My good friend Mike authored a great post tonight on “behavior generated content.” An all-star cast followed up with great comments (@lessin, @andyweissman, @jonsteinberg, @ericfriedman and others). It’s worth a read.
A comment Jon Steinberg made struck a chord with me:
“it’s more an overall issue of people sharing more and the line being further public than we ever thought we’d be comfortable with. Each successive push goes further: Twitter to Foursquare to Blippy”
Yes! A simple but powerful observation. The early-adopters are pushing the envelope with new services that ask us to publicly expose data in greater quantity and in greater quality (i.e. increasingly sensitive, or personal data).
Despite my love for trying all these new services, the truth is I am very hesitant to expose my own personal data in public* ways. As an example, I was absolutely against the idea of Foursquare (a service that reveals your location) until I began to understand something…
Why Am I Sharing Publicly?
In thinking about why I’ve chosen to make more of my personal data public, what’s become clear is that it’s all about the data — not about the social.
Union Square Ventures calls this “data exhaust“. Exposing information publicly inherently allows a data derivative to be created and this derivative can in turn be synthesized. My personal experience is that my data exhaust leads to ever increasing “net personal benefits.” I use new services that make me more efficient, save me money or help me find new opportunities. So far the pros of my participation far outweigh the cons. It’s a tradeoff I am happy to make.
Back to the Foursquare example. Initially I began using Foursquare because it was hip among my friends and winning badges was fun. Now I only use Foursquare for its data byproducts: tips, specials and the record of everywhere I’ve been. Even my observations of Twitter usage mirror this trend: I see much less conversation than I used to. It’s less about the social.
What excites me still about Foursquare is that the value of the company’s (and its API developers’) net personal benefit to me should continue to improve and increase. As a data asset, Foursquare is only in its infancy: the derivative value of knowing where I am and where I like to go is huge and the potential value that can be returned to me is definitely worth the tradeoff (IMO).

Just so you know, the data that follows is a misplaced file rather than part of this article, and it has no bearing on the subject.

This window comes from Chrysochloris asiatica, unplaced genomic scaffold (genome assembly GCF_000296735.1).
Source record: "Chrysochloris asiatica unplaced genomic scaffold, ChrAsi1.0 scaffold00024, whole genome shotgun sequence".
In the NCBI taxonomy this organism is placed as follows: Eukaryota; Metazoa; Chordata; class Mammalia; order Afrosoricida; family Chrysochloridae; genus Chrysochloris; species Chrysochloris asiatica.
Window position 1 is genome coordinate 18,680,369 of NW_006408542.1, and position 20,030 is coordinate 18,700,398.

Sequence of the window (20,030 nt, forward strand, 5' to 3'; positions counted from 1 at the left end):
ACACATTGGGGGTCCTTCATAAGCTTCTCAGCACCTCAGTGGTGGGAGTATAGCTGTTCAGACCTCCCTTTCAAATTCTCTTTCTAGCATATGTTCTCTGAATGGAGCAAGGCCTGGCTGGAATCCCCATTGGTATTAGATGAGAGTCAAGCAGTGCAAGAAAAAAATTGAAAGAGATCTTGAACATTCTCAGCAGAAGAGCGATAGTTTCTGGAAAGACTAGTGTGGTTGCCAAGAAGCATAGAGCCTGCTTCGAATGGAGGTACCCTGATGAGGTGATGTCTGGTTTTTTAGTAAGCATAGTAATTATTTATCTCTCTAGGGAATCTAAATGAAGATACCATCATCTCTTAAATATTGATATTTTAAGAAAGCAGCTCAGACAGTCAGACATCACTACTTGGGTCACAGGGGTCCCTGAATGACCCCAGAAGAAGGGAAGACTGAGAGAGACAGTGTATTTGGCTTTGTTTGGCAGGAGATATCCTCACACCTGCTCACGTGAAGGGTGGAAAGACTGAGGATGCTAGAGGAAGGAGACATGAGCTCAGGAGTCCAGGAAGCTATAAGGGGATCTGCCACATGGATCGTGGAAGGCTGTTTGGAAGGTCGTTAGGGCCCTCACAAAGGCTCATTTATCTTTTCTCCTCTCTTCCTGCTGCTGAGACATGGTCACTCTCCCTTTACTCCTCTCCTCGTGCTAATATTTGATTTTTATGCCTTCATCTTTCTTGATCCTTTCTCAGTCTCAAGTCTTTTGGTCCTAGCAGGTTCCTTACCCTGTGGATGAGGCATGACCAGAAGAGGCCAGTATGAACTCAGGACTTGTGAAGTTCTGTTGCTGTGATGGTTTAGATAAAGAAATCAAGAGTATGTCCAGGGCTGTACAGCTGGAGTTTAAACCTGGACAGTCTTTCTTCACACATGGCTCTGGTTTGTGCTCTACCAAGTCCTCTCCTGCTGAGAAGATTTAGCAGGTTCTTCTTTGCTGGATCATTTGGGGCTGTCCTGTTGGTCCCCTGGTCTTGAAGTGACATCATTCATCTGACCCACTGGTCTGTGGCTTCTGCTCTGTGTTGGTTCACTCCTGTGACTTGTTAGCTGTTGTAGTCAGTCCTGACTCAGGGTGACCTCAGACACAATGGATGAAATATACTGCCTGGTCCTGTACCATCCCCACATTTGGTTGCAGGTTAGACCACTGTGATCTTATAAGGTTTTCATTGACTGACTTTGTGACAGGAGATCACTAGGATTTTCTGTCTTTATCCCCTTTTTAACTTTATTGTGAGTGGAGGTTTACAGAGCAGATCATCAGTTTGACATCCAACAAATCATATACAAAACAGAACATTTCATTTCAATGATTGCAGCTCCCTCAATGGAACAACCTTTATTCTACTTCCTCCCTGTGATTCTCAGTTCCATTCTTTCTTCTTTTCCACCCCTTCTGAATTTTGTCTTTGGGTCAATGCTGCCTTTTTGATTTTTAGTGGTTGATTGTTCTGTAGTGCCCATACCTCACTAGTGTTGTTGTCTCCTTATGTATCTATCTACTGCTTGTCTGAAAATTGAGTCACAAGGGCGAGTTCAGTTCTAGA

Will there be a New Moore’s Law?
Based on my own personal observations, I believe that the more data you expose publicly, the greater your proportion of net personal benefit(s) received. (Thus, as @lessin suggests, passive beats active in the long run).
Small examples: I join Linkedin and people are able to find me and offer me jobs. I join Mint.com and Mint is able to help me save money and manage my personal finances. I join Foursquare and I am learning about ‘specials’ and what to try at new venues. It’s early days, but those are all tangible benefits.
Why Mark Zuckerberg Is Likely Right
If my thesis — that the more data you are willing to share equates to the more net personal benefit received — then Zuckerberg is right to bet on public. At the end of the day people are going to do whatever provides an improved lifestyle, as long as the tradeoffs are understood and the pros outweigh the cons. For someone like Facebook, being the system (or API) that surfaces the data other systems synthesize is a very powerful and lucrative position to be in. Forcing public makes sense in that context as a buisness decision.
Society is moving toward the start of a new inflection point on public data. In my immediate world, you’re increasingly in the minority by not having a public online presence. As data synthesis systems continue to improve, I believe that the benefits one will get from exposing data publicly will increase dramatically.
Not only that, but often the value that can be extracted from data exhaust increases exponentially based on the quantity of the underlying data set. Thus, as more people opt for sharing more, the net personal benefits all receive will also go up: a recursive loop. A great example of this is Esther Dyson advocating that for scientists to better correlate genes and disease, millions of people need to voluntarily have their genomes analyzed.
I’m all about incrementally improving my life and I am happy to make tradeoffs to do so, assuming the consequences and terms are clear. I would bet that most others would agree with me. My public sharing is about the derivative value I get, not the act of sharing in and of itself. As of now, the net personal benefits received from public sharing is not yet compelling enough for mainstream adoption. However, this will likely change over time.
*Note that I consider ‘public’ data to be a spectrum, from sharing bank account information with Venmo, to a public status update on Twitter.